FOR IMMEDIATE RELEASE: September 23, 2021
Washington D.C. – A new analysis indicates that a path to U.S. citizenship would directly impact more than 5 million children with an undocumented parent while also helping fight economic insecurity by lifting more than 250,000 children out of poverty. Around 34% of children with an undocumented parent live in poverty—more than double the 16% national child poverty rate. Today, the Children Thrive Action Network is releasing a collection of fact sheets that reveal how a path to citizenship would reduce the number of U.S. children living in poverty nationally and across the 40 states where data are available.
Nationwide, over 5 million children face the harmful effects of immigration enforcement on their education, mental and physical health, economic stability, and access to critical supports. Four years of anti-immigrant policies have resulted in direct harms to children and families, many of which have been exacerbated by effects of the COVID-19 pandemic—underscoring the urgency of finding a solution.
“No child should have to worry about losing a parent to deportation, and no parent should be unable to provide for their kids simply because of their immigration status,” said Wendy Cervantes, director of immigration and immigrant families at the Center for Law and Social Policy.
“These new data demonstrate yet another way that children’s lives could be changed for the better by a path to citizenship. Lifting hundreds of thousands of children out of poverty is critical for their future as well as our country’s future. While the Senate parliamentarian’s initial decision disallowing citizenship to be included in the budget reconciliation legislation is disappointing, it hasn’t deterred our commitment to ensuring that millions of children are able to live without fear and thrive.”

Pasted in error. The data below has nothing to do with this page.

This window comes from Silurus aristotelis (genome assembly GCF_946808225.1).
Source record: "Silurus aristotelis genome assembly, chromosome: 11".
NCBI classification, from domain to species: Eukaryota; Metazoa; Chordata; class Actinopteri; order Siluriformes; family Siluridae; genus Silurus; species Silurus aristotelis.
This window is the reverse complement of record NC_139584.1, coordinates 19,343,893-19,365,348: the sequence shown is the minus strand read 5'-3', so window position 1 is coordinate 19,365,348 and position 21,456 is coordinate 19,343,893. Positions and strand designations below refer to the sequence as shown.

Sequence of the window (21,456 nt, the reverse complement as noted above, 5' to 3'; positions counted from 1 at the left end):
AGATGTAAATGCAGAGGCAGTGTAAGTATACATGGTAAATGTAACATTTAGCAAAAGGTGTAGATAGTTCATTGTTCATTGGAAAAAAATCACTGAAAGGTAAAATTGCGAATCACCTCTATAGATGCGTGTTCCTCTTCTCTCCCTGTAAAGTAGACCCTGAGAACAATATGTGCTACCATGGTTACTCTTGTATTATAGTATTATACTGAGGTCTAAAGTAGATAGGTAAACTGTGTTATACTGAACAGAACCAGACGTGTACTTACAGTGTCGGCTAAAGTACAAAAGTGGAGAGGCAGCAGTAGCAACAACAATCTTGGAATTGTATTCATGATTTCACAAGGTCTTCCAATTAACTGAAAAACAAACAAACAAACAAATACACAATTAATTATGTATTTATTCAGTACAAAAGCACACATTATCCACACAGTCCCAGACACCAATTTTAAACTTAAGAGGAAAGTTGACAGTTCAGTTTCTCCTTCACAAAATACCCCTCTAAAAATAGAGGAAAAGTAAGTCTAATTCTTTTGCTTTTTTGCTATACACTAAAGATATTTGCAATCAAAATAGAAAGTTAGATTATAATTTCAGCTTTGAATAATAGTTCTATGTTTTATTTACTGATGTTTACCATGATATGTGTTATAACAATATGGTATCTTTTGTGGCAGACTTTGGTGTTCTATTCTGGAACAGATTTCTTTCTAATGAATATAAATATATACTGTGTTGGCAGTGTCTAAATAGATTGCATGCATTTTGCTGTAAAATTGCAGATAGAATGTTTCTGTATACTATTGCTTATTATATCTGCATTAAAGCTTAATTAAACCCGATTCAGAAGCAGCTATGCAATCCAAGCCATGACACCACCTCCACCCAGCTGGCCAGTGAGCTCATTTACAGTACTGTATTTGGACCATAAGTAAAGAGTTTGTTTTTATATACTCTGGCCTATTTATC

Using data from the federal American Community Survey and the Survey of Income and Program Participation, researchers analyzed the influence of work authorization on earnings for undocumented immigrant parents. The findings showed a reduction in poverty resulting from wage increases across the 40 states.
The new series of fact sheets detailing national and state data provides further evidence that a pathway to citizenship is a children’s issue, one that can make an immediate difference in the lives of children who need the stability that citizenship provides for their families. Congress must pursue every possible option to secure a path to citizenship this year that ensures all children are valued and cared for, regardless of where they or their parents were born.
Dr. James Bachmeier, associate professor at Temple University; Dr. Chloe East, assistant professor of economics at University of Colorado, Denver; and Dr. Heather Koball, co-director at the National Center for Children in Poverty conducted the analysis.
The Children Thrive Action Network (CTAN) is a group of national, state, and local organizations working to defend and support children in mixed-status immigrant families. Organizations committed to this mission can join the network here. Follow us on Twitter @LetKidsThrive.